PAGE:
Soldiers from Battery C, 3rd US Artillery in formation at Fort Vancouver in 1860. (Image IIISC-89759, National Archives and Records Administration)
Clark County, Washington has become a real hotspot for road races, and a large number of them run in and around the Fort Vancouver area. One of the best of these is the namesake event, The Fort Vancouver Run. This year's race takes place on Sunday, March 6th. As Geli described in her earlier Run Oregon preview, the Fort Vancouver Run is a fun and well-organized 12K / 5K that takes advantage of the Fort paths, the surrounding neighborhoods, the Land Bridge over the highway, and the Columbia River waterfront.
With so many races taking place at Fort Vancouver, I thought it would be interesting to learn a little about the history of the fort and the pedestrian land bridge over SR 14 that The Fort Vancouver Run and many other races incorporate into their courses.
While we tend to assume that places named "Fort" were U.S. Military facilities from the start, Fort Vancouver was actually originally built in 1824-25 as the headquarters for the Hudson's Bay Company and served as their supply hub. It was the most significant settlement between San Francisco and Alaska. Think of it as the Amazon.com of early 19th Century fur trading. In addition to the fur trade, the fort also supported widespread agriculture and early industry, like lumber and salmon.
In 1849, the U.S. Army established a military post just north of the Hudson’s Bay Company’s fort, originally known as Camp Vancouver. It was the first U.S. Army post in the Pacific Northwest, and played crucial roles during the Civil War and Indian War. Several famous military men were stationed there, including Ulysses S. Grant. In 1948, some of the area was ceded to the National Park Service, and the Fort Vancouver National Historic Site was created.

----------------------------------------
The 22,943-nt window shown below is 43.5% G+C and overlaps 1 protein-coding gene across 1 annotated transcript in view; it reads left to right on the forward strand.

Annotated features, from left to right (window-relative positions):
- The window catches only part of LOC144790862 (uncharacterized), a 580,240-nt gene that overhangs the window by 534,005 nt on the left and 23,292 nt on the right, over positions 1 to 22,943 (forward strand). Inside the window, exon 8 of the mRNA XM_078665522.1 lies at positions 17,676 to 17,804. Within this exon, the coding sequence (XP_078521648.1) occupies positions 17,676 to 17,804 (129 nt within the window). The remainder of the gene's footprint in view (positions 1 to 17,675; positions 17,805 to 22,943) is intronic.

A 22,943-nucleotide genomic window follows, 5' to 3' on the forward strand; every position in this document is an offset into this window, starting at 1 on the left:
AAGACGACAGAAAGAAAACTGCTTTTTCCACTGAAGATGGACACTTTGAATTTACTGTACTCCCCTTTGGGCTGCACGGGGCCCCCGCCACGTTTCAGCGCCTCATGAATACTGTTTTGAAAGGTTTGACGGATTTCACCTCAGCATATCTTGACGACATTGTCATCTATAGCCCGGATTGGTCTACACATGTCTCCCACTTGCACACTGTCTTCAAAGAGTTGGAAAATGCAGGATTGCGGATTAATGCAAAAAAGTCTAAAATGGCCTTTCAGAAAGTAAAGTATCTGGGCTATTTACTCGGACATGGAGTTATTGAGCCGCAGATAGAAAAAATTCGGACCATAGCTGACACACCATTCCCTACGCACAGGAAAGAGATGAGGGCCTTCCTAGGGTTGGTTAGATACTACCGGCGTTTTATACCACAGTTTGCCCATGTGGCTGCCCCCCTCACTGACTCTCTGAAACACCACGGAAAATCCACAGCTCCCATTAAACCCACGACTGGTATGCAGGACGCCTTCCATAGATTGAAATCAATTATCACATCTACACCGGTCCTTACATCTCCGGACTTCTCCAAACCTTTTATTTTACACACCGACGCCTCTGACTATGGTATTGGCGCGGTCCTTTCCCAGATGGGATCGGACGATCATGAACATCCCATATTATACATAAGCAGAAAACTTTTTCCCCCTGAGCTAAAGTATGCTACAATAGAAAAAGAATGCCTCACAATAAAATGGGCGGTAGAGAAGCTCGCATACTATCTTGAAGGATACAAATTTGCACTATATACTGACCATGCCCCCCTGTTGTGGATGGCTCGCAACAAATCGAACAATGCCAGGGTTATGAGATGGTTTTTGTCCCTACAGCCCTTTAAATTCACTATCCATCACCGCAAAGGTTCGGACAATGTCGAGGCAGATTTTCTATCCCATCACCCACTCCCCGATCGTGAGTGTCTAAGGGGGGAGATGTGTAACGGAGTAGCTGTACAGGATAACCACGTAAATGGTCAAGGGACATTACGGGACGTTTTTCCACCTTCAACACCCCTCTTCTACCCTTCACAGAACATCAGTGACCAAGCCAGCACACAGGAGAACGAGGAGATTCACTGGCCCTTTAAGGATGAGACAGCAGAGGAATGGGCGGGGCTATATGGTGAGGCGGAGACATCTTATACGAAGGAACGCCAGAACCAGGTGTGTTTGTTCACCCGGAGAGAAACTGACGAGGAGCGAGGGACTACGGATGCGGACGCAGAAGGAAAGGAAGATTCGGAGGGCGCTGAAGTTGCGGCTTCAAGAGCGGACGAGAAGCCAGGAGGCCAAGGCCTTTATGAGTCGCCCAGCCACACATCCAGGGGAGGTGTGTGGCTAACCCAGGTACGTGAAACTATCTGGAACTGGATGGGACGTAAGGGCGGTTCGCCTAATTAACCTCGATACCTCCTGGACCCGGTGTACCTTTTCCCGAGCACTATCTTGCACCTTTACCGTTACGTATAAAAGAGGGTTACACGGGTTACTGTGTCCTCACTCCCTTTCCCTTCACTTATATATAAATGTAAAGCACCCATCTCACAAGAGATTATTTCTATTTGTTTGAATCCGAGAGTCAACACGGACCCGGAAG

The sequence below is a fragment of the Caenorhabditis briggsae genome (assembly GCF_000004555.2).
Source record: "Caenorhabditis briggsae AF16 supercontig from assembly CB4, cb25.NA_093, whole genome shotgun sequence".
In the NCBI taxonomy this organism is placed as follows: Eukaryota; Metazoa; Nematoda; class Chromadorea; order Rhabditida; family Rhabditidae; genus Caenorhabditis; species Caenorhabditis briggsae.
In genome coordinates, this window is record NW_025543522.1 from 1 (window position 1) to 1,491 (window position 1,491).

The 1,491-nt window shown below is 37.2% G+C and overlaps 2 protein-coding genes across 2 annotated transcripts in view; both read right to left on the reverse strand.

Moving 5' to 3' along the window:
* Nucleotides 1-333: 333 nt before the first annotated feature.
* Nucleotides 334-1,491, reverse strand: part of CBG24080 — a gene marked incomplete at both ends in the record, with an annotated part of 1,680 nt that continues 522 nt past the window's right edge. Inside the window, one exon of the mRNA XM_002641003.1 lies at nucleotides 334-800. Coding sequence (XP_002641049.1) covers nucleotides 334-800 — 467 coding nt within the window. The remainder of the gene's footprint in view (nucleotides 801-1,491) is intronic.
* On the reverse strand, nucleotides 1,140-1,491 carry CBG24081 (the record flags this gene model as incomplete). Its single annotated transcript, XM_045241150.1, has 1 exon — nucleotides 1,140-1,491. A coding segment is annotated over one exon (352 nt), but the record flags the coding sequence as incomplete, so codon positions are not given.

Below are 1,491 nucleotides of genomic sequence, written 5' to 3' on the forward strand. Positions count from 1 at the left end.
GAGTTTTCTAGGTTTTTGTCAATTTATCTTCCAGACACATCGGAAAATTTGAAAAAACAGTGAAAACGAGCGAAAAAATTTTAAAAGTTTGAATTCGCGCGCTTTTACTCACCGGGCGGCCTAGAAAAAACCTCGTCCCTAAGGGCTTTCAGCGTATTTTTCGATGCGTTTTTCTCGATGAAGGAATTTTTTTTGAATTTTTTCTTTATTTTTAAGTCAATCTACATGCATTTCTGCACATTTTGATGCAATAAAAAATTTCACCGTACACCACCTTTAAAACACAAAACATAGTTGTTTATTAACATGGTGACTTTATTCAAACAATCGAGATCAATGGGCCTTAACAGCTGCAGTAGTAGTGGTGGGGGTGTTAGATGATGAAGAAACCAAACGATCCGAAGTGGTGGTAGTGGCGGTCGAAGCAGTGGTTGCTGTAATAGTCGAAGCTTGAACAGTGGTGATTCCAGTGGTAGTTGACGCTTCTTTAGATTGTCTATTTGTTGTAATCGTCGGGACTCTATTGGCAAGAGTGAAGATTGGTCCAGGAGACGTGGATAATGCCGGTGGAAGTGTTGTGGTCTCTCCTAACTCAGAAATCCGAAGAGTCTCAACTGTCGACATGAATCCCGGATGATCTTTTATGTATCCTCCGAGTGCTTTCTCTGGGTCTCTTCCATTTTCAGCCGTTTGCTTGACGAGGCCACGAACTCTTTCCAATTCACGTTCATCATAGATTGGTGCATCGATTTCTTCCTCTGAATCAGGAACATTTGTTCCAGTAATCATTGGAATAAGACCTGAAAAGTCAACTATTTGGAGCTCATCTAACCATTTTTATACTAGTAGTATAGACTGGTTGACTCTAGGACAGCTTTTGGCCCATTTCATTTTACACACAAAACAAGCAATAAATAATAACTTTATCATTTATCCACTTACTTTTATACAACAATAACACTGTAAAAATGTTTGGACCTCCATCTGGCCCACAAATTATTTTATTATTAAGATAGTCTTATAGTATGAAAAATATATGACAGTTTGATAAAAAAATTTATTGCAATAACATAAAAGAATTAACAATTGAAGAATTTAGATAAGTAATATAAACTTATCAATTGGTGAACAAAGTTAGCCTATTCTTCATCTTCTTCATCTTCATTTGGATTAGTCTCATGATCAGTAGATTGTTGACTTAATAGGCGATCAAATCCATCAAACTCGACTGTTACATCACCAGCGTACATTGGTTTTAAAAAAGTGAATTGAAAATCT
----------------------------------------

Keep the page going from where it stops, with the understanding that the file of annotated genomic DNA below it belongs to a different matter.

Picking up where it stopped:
The Land Bridge over SR 14, designed by Maya Lin.
The Fort Vancouver Run 12K course runs through both the U.S. Army portion of the park (Officer’s Row) and the original Hudson’s Bay Company Fort grounds. Both the 12k and the 5k also run over Maya Lin’s Land Bridge, part of her amazing large scale Confluence Project, celebrating the Columbia River and the Lewis and Clark Expedition.
Completed in August, 2008, the Land Bridge spans State Route 14, linking the fort with the waterfront and providing a pleasant route for walkers, runners, and racers. It has been a boon to race directors, who make use of the bridge in many local races.
Recreations of Native American ideograms cast sunlight and shadow on the walls of the Land Bridge.
Maya Lin incorporated many historical and cultural references in the bridge’s design, including a Welcome Gate created by Lillian Pitt, native plants, and woven baskets. Some of my favorite features are the sculptures that project ideograms from various Pacific Northwest native languages in sunlight and shadow. If you’ve only crossed the Land Bridge at race pace, it’s worth taking it in at leisure to appreciate all the detail.
Keep your fingers crossed for a sunny day at the Fort Vancouver Run, so you can appreciate the full effect of Maya Lin’s Land Bridge design.
The Fort Vancouver Run is a great event in itself, but it also provides a great excuse to visit an interesting and historical area.